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Chinese doctors' skills, care touch hearts in Lesotho

By Zhan Qianhui | | Updated: 2017-06-13 14:26

Chinese doctors' skills, care touch hearts in Lesotho

Xu Fulu (R) talks to a patient in Lesotho. [Photo provided to]

Chinese doctors won respect and admiration in Lesotho for their extraordinary medical skills during their one-year deployment in the African country.

Xu Fulu, a physician at Wuhan sixth hospital, went to Lesotho with 6 other doctors in October 2015 to provide medical aid to the poverty-ravaged country. Based at a hospital over 120 km away from the capital Maseru, Xu's daily life was packed with assignments due to shortage of staff members.

The outdated medical facilities were always a challenge for the local doctors, but the rare draught and the resulting health problems across the country made the work even more difficult. But Xu never allowed these factors to bog him down and patients diagnosed by him all got timely and proper care, winning him the title of "No 1 doctor."

The public praise won by Xu and his medical team was heard by top officials in Lesotho. In December 2015, the team received a phone call asking them to visit a senior official who was ill and to keep the news secret. They were only told that the patient had just undergone an operation, and no other specific information was revealed.

Based on the limited knowledge, Xu came to the conclusion that the patient's wound was not fully healed, which caused infection. And he recommended musk cream and oral antibiotic. The official's condition turned out to be exactly as Xu had diagnosed and he recovered fully thanks to Xu's prescription. The healing power of the Chinese doctor and medicine surprised the mysterious patient, who turned out to be Lesotho's Prime Minister Pakalitha Mosisili.

Another government official, a female diplomat who was paralyzed after a tumor operation seven years ago, also went to Xu on the recommendation of the prime minister. After thorough examination and inquiry, Xu discovered that the diplomat's suffering was caused by long-term mental stress. After he recommended acupuncture and moxibustion as well as nutritional supplements, the patient was back to her normal self in less than 20 days.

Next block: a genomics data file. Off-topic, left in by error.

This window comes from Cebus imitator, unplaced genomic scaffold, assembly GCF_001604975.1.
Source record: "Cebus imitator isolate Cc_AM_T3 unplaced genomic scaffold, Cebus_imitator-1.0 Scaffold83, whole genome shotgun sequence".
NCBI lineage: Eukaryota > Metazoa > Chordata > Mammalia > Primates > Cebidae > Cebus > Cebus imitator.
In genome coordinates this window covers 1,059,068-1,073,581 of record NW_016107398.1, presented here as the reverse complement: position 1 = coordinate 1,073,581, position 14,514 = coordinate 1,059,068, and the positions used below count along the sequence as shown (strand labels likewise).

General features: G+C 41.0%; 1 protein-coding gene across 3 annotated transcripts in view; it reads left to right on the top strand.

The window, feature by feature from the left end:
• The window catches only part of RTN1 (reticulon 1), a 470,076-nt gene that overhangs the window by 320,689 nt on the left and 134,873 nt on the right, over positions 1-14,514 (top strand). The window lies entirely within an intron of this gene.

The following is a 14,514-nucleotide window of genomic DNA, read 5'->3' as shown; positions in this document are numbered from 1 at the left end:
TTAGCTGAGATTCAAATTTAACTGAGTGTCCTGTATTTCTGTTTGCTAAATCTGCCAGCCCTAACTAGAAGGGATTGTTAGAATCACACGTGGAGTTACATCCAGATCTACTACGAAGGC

Prime Minister Pakalitha Mosisili went back to the medical team for help in September 2016 to save his 78-year-old sister-in-law who he regarded as mother. The patient was in coma and her condition was very serious, which meant there was great pressure on Xu. The prime minister pinned his last hope on Xu and decided to let his sister-in-law receive treatment at the Chinese-based hospital.

Xu quickly got down to work and detected severe heart failure, pulmonary infection and polyserositis. After intensive treatment by Xu and his team, she finally healed 20 days later.

The great job they did meant a lot not only to the prime minister, but also to the Chinese embassy in Lesotho which praised the medical team for its support to the nation's diplomatic cause.

Sun Xianghua, Chinese ambassador to Lesotho, spoke highly of the diplomatic contribution made by the medical team when it left for China in last October.

Xu said the year in Lesotho taught him a lot, adding that it was only after working abroad that he fully realized the greatness of China and what patriotism meant.

"The medical team not just provided medical aid, but was also a bridge that built friendship between the two countries and played a key part in political and diplomatic relations. We should always have the sense of self-sacrifice to serve the bigger interest," Xu said.

China started sending medical aid to Lesotho, one of the most impoverished countries in the world, in 1997 and has sent over 100 medical staff members in the past 20 years.

Zhou Lihua contributed to this story

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